London: India committed "international suicide" by banning a documentary about the gang rape and murder of a woman in Delhi, said Leslee Udwin, the maker of controversial documentary film ‘India's Daughter' based on December 16 rape incident, after the film was screened in London on Friday night.
Last week, India had prohibited the release of the film and had also asked the video-sharing site YouTube to remove all links to the documentary.
According to police the ban was imposed as the statements of one of the rape convicts in the documentary creates an atmosphere of “fear and tension” and risks fuelling public anger.
"My whole purpose was to give a gift of gratitude to India, to actually praise India, to single India out as a country that was exemplary in its response to this rape, as a country where one could actually see change beginning," said Leslee Udwin, director of the documentary, during a panel discussion.
"The supreme irony is that they are now accusing me of having wanted to point fingers at India, defame India, and it is they who have committed international suicide by banning this film."
The British filmmaker said that she was inspired to make the film after watching thousands of people take to streets across India to protest the dreadful rape.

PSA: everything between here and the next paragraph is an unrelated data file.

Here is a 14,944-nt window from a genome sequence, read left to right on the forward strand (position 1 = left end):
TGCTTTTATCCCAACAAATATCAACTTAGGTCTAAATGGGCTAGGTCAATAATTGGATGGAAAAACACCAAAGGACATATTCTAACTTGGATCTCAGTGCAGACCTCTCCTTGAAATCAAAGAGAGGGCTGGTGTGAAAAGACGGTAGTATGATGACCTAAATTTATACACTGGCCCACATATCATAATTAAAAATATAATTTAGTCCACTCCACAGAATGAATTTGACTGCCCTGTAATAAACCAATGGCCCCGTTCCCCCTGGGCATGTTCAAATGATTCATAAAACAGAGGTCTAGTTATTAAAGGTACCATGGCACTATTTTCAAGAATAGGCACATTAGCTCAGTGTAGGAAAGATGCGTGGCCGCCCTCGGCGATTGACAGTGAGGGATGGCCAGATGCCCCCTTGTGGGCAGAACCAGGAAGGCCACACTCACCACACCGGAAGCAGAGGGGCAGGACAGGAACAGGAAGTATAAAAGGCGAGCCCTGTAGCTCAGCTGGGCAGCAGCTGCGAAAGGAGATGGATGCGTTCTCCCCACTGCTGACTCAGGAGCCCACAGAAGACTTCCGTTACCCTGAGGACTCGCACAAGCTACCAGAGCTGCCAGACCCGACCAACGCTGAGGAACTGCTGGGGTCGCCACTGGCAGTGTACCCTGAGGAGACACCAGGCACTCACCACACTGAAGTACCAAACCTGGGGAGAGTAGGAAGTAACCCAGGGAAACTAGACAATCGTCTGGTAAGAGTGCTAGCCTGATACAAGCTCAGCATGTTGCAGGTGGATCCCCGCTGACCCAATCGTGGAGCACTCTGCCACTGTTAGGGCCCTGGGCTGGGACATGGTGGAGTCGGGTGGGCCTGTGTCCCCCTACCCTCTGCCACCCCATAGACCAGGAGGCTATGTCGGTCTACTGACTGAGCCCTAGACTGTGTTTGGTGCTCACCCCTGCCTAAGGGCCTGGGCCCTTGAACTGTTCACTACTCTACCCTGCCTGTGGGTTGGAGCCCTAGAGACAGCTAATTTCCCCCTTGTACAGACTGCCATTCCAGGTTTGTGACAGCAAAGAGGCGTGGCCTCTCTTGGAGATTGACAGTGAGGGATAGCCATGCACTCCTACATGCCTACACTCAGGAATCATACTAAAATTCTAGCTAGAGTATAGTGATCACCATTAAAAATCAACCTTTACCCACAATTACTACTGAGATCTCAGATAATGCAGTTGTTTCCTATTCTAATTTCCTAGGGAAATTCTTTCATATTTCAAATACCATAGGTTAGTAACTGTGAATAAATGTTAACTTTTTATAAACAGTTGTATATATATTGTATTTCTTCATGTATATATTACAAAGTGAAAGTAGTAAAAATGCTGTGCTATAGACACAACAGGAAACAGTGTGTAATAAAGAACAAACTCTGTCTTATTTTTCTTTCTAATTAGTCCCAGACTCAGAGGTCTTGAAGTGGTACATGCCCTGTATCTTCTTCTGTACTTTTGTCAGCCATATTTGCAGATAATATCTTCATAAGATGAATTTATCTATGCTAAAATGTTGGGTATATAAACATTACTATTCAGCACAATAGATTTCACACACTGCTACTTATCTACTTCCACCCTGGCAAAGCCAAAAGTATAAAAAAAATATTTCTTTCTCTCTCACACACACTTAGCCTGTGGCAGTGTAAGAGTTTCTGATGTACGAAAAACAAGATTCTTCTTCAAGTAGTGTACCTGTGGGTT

India toughened its anti-rape laws in response to the outcry following the fatal attack but a rape is still reported on average every 21 minutes in India, and acid attacks, domestic violence and molestation are common.
The documentary “India's daughter” features an interview of one of the rape-accused and death-sentenced, Mukesh Singh, for rape, torture and murder of a 23-year-old woman on a moving bus.
In the film Singh blames the victim for the crime and resisting rape.
Singh's comments grabbed headlines in Indian newspapers and sparked outrage on social media. Some people have questioned whether the convicts should have been given a forum to express their views.
Udwin said that banning the film brought disrepute to India as it has obstructed free speech.
The filmmaker said that she was hopeful the film would eventually be screened in India and appealed to Prime Minister Narendra Modi to "be a hero globally" and stand up to his statements promoting gender equality.
She said her documentary was designed to unleash a global campaign to stop violence against women and to promote their rights.